Men and women of faith

7. What makes the difference to the Lord–one’s race, nationality, position, and ancestors, or one’s faith? Where will Abraham’s spiritual children–men and women of faith–sit one day?

Galatians 3:7 Know ye therefore that they which are of faith, the same are the children of Abraham. 

Matthew 8:11 And I say unto you, That many shall come from the east and west, and shall sit down with Abraham, and Isaac, and Jacob, in the kingdom of heaven. 

“The centurion who desired Christ to come and heal his servant felt unworthy to have Jesus come under his roof; but his faith was so strong that he entreated him just to say the word, and the work of healing would be done. ‘When Jesus heard it, he marveled, and said to them that followed, Verily I say unto you, I have not found so great faith, no, not in Israel. And I say unto you, That many shall come from the east and west, and shall sit down with Abraham, and Isaac, and Jacob, in the kingdom of heaven; but the children of the kingdom shall be cast out into outer darkness; there shall be weeping and gnashing of teeth. And Jesus said unto the centurion, Go thy way; and as thou hast believed, so be it done unto thee. And his servant was healed in the selfsame hour.’ Matthew 8:10-13.

“Jesus here exalts faith in contrast with doubt. He shows the cause of stumbling on the part of the children of Israel. Their unbelief would lead to the rejection of light and would result in their condemnation and overthrow.” –Signs of the Times, December 30, 1886.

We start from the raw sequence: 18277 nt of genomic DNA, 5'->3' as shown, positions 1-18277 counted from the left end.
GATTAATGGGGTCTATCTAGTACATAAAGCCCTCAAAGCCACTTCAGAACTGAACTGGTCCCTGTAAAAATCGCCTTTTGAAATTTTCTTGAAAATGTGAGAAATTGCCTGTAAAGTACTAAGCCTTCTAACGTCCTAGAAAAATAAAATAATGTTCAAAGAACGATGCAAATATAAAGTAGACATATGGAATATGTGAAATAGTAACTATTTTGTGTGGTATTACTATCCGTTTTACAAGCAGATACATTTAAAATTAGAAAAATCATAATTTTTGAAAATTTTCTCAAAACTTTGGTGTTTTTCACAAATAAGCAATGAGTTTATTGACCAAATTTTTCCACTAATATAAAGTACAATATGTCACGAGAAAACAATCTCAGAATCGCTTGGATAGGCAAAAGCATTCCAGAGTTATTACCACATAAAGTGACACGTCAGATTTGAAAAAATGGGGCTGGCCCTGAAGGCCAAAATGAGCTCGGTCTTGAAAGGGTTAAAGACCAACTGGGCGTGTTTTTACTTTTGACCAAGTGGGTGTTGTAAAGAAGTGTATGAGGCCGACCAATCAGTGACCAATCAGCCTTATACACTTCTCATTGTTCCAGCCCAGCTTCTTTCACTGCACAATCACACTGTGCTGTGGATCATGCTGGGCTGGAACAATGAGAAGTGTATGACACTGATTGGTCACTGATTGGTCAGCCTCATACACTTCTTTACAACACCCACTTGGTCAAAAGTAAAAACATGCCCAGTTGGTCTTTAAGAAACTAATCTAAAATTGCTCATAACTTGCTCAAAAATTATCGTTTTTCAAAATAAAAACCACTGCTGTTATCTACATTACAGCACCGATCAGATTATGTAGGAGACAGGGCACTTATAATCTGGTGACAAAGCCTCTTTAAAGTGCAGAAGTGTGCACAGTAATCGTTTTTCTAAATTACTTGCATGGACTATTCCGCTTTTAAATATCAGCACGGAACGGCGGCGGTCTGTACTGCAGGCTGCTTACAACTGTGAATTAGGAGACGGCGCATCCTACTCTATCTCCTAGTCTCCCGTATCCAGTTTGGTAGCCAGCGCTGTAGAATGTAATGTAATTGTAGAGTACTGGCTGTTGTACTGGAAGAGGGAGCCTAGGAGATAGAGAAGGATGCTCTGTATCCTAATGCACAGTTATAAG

For reflection

  • Would one naturally expect such faith from one who had little light and did not belong to God’s people?
  • Why did so many Jews oppose and reject Jesus while a pagan like this centurion readily believed in Him?
  • When we read a promise in God’s word, are we willing to believe it immediately, as this centurion believed Jesus’ word?

For further study

“Many hold faith as an opinion. Saving faith is a transaction by which those who receive Christ join themselves in covenant relation with God. Genuine faith is life. A living faith means an increase of vigor, a confiding trust, by which the soul becomes a conquering power.” –The Desire of Ages, p. 347.

“Faith and works will keep us evenly balanced and make us successful in the work of perfecting Christian character. Jesus says, ‘Not every one that saith unto Me, Lord, Lord, shall enter into the kingdom of heaven; but he that doeth the will of My Father which is in heaven.’ Matthew 7:21.” –Faith and Works, p. 49.

“… Men who profess to be followers of Christ seem to think that they are at liberty to receive or reject the servants of the Lord at pleasure and that they will not be called to an account for so doing. Unbelief and darkness lead them to this. Their sensibilities are blunted by their unbelief. They violate their consciences and become untrue to their own convictions and weaken themselves in moral power. They view others in the same light with themselves.” –Testimonies for the Church, vol. 4, pp. 233, 234.